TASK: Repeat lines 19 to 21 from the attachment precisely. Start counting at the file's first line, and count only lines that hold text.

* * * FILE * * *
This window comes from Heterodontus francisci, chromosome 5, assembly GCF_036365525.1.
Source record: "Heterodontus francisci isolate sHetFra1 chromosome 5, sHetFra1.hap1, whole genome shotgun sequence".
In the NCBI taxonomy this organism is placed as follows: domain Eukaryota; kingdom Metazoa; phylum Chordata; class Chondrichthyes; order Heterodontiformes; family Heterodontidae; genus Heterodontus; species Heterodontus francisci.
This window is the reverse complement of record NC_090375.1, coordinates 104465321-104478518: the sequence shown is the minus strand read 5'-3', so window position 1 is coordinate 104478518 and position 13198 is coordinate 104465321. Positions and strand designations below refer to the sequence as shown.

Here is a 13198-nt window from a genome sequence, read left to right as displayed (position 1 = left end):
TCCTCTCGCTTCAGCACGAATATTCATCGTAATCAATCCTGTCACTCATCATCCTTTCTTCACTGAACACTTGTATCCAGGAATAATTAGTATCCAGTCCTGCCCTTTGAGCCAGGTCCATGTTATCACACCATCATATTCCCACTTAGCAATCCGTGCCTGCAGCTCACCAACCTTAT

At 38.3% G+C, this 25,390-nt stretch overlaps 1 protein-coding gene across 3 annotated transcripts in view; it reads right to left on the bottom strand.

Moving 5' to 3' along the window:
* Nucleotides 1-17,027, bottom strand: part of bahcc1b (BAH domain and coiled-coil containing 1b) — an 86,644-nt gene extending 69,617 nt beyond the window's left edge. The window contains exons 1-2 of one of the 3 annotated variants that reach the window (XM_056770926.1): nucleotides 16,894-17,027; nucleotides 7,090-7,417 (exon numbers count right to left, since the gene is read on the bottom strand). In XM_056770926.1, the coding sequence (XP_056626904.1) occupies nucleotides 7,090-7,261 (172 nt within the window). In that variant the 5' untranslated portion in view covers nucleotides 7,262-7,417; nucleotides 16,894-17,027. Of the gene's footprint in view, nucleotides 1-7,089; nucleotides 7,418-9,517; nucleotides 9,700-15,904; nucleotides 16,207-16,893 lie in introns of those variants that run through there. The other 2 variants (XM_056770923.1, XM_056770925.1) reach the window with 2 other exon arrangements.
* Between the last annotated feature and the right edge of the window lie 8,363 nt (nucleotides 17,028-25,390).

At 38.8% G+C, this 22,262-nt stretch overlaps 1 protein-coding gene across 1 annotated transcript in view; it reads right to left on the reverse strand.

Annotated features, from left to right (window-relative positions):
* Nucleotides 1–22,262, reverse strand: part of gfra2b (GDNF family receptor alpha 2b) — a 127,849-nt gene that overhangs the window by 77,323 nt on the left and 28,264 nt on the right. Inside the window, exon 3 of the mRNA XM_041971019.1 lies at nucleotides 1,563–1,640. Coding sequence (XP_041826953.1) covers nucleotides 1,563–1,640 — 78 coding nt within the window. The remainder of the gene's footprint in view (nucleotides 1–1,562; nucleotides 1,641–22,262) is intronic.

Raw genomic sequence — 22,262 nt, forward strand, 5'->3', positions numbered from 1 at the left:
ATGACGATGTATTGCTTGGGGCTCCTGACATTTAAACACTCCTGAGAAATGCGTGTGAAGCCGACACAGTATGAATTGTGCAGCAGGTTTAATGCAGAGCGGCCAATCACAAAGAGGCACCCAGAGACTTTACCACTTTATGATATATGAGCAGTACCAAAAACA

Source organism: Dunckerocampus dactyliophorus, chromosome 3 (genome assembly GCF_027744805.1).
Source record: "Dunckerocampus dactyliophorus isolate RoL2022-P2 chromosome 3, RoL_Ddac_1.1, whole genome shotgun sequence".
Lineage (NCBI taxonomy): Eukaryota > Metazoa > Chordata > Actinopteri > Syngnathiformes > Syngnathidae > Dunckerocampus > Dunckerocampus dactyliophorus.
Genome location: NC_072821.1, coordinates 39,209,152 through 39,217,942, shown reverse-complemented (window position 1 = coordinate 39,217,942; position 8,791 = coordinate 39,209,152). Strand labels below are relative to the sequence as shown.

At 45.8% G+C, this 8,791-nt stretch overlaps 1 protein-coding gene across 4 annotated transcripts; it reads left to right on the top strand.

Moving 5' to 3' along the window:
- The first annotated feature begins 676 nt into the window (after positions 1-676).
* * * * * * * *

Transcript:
Genome location: NC_072821.1, coordinates 39,209,152 through 39,217,942, shown reverse-complemented (window position 1 = coordinate 39,217,942; position 8,791 = coordinate 39,209,152). Strand labels below are relative to the sequence as shown.

At 45.8% G+C, this 8,791-nt stretch overlaps 1 protein-coding gene across 4 annotated transcripts; it reads left to right on the top strand.

Moving 5' to 3' along the window: